Researchers Determine 3D Structure Of Anthrax Protein

Ruzanna Harutyunyan's picture
Researchers Determine 3D Structure Of Anthrax Protein
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Researchers at the University of Virginia Health System have attained a major milestone in their work for the Center for Structural Genomics of Infectious Diseases (CSGID). Last week, they mapped out a three-dimensional structure of the enzyme protein BA2930, which is produced by the bacteria responsible for anthrax, Bacillus anthracis. They did so by using X-ray crystallography, a technique that provides a three-dimensional snapshot of the arrangement of atoms in a protein.

"Having a map of the BA2930 protein structure, in particular, can help us understand the mechanism by which deadly bacteria like anthrax develop resistance to the antibiotics used to combat them," explains Wladek Minor, PhD, leader of the UVA team and professor of Molecular Physiology and Biological Physics. BA2930 is believed to play a major role in anthrax's resistance mechanism to the aminoglycoside family of antibiotics, including streptomycin, gentamycin, and kanamycin. Minor believes that insights gained from the study of BA2930 are likely to apply to other disease-causing bacteria with similar protein structures.

The newly-visualized structure is bound with a naturally-found biological molecule known as coenzyme A, which is required for enzyme protein functioning. Previously, the UVA group mapped out the structure of the BA2930 protein by itself.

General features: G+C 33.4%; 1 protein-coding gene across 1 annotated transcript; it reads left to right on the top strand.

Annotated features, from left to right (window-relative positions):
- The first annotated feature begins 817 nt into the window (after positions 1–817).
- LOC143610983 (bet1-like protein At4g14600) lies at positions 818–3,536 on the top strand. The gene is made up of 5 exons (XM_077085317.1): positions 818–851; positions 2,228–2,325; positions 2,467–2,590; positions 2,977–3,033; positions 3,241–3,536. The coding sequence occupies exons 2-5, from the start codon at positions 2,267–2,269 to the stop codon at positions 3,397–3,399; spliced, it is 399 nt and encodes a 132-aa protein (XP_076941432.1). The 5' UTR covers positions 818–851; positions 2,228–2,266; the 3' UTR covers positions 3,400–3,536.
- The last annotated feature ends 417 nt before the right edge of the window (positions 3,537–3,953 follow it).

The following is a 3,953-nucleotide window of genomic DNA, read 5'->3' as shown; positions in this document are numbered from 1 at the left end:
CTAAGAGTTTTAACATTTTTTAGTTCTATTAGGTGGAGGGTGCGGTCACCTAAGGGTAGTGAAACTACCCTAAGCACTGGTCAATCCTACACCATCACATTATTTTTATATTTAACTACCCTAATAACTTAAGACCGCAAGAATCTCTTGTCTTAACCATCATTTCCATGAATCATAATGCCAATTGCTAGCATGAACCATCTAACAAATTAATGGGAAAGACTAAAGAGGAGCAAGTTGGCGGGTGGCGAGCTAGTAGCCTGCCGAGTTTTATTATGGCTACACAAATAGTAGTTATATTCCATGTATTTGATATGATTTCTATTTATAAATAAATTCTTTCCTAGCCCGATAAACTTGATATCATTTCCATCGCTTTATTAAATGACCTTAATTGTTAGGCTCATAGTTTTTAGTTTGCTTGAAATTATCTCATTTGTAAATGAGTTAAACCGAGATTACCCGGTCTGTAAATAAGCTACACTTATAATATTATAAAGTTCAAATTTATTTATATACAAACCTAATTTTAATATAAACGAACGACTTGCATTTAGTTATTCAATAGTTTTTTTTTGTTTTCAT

BA2930 is an important milestone in the work of the CSGID because it is the 100th three-dimensional structure deposited in its Protein Data Bank, or PDB. The PDB is accessible to scientists and developers of drugs, vaccines and medical diagnostics around the world.

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Minor's group works only on the individual proteins of disease-causing bacteria such as Bacillus anthracis, which by themselves are not virulent. Whole bacteria are needed to trigger the infectious disease.

The team is now mapping the structure of the protein bound to aminoglycoside molecules and has already produced some computer models showing how those interactions occur. Performed in collaboration with Professor Alexei Savchenko of the University of Toronto, this new research is expected to advance understanding of how the mechanisms of resistance to aminoglycoside antibiotics function.

Established in 2007, CSGID is one of two centers funded by the National Institute of Allergy and Infectious Diseases (NIAID), part of the National Institutes of Health (NIH), to determine the structures of proteins from major human pathogens. A key CSGID goal is to enhance understanding of the molecular mechanisms by which salmonella, staph infections, plague, cholera, anthrax and other dreaded diseases may interact with potential new treatments.

Thanks to improved techniques, including HKL-3000 software developed by Minor's group in collaboration with Prof. Otwinowski from UT Southwestern, the pace of the CSGID's work is accelerating. Between 2010 and 2012, the consortium expects to add about 100 protein structures to the PDB each year.

Minor says, "The efforts of the CSGID as a whole are providing crucial molecular structure information about proteins in a wide variety of dangerous pathogens, which in the future can be used to develop new antibiotics and other drugs for the treatment of the diseases they cause."

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